Flames of the Torch: Transparency in SGI
We planned on using this space to give a brief analysis of Student Government, Inc.’s budget that passed on Monday. Unfortunately, due to a bit of bureaucratic red tape and an aversion to healthy debate (something that we’ve become used to here at St. John’s), we don’t have the budget yet publicly available.
Blame should not yet go to the new SGI board. President Christian Williams has expressed a sincere desire to release the complete budget, and we trust him at his word, and expect to see it sooner rather than later. After all, the hard work SGI did in putting together a budget, it wouldn’t make sense to put it under lock and key.
But that doesn’t explain why SGI’s budget isn’t publicly available already. At the meeting Monday, anybody who attended got a copy of it for about five minutes — enough to glance at the major figures (that’s why we say “around” $1.14 million for the total budget number, because we didn’t have the foresight to copy it down to the number), but not enough to break them down in any way.
The reason, we are told, is to avoid “World War III” style bickering between organizations who feel that they aren’t receiving their fair share of other students’ money. In other words, the previous SGI e-board didn’t release its budget because it didn’t want to foster a debate about how the majority of our Student Activity Fees were allocated.
This is absurd. We here at the Torch pride ourselves on acting the same as a paid daily newspaper as much as possible. SGI, we presume, prides itself on acting the same was as a federal, state or local branch of government. In “real-world” government, budgets are debated and scrutinized by its constituents, and “real-world” newspapers and other publications.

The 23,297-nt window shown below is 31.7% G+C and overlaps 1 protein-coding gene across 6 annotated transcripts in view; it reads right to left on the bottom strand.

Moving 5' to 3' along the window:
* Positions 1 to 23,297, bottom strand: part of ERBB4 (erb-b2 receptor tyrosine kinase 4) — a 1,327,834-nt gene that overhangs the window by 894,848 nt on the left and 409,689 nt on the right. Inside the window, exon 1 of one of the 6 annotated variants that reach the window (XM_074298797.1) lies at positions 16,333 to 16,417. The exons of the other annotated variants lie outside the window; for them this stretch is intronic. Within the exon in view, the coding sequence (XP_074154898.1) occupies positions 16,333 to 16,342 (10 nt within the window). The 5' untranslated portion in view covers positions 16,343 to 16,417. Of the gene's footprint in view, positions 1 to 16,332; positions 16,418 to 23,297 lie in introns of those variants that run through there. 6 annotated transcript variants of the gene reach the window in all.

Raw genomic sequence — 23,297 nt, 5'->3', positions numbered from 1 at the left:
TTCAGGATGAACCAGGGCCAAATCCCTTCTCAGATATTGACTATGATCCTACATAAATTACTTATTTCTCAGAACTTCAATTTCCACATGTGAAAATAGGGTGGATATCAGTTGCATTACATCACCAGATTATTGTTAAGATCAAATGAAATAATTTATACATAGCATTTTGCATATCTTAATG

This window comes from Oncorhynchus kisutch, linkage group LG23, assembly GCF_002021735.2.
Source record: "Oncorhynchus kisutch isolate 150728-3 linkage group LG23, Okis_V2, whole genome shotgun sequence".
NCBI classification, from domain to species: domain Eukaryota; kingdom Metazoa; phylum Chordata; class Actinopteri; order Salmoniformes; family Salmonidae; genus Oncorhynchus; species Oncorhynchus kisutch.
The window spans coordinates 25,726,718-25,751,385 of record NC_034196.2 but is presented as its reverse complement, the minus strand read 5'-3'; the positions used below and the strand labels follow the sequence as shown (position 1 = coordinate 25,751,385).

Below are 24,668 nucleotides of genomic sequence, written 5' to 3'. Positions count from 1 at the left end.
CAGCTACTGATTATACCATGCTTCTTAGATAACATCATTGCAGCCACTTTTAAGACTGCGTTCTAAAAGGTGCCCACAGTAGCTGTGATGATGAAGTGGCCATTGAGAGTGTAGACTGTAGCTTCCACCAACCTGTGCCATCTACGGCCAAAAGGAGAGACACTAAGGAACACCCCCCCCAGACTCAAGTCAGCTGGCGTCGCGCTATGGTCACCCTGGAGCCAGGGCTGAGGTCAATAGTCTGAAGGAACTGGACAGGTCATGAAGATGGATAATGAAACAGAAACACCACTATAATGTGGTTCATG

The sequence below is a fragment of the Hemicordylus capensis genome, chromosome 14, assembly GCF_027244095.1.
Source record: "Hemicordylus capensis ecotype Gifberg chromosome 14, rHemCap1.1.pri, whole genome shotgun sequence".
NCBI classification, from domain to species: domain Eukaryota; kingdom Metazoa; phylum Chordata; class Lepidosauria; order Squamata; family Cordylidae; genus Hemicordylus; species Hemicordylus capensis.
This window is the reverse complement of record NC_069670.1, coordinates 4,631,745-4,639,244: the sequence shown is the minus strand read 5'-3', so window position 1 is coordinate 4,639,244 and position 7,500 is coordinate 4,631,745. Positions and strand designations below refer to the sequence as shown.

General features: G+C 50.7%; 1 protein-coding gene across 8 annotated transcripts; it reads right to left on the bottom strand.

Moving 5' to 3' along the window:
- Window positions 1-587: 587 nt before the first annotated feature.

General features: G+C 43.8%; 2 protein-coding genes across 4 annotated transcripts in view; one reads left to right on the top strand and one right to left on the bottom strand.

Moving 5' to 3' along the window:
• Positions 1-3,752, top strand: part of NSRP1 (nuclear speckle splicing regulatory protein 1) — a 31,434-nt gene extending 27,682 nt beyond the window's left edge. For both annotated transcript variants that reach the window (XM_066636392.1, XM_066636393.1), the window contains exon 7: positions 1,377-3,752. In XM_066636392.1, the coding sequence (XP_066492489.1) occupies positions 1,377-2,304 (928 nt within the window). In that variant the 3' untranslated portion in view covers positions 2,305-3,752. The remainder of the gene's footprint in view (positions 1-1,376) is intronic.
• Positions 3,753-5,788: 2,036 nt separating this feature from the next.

And it’s not just us. It’s all of our money that SGI is spending. It’s all of our organizations that they are allocating money to. And, to some extent, it is the experiences of all of us they are shaping with their budgetary decisions. The least SGI can do for us
is let us take a look under the hood. The only consequence we can see is students becoming more involved and invested in their government. If that means having to answer a few angry emails, why not?
There’s almost certainly nothing untoward going on here — simply an attempt by previous SGI e-boards and University administration to avoid criticism that they believe is meritless and unnecessary. But we have to say “almost,” because we don’t know. We know the rough numbers of the budget and the broad overview (organizations get more, operations get less). But we don’t know the specifics.
For example, Williams had big backing from Haraya, the pan-African student organization last semester when he was running for president. Did they get a nice boost in their allocated funds in return this year? We don’t think Williams would do that, but until we have the numbers in front of us, we just don’t know. Not publishing the full budget leads to reckless speculation like that.
Williams, SGI treasurer Elaine Vasquez Jorge and the rest of the board are very proud of the work they’ve done so far, and to us, they seem really eager to establish real transparency, for which we applaud them. This is the first test of that. Make the budget public. Let us see how you are using our money. We all have the right to know.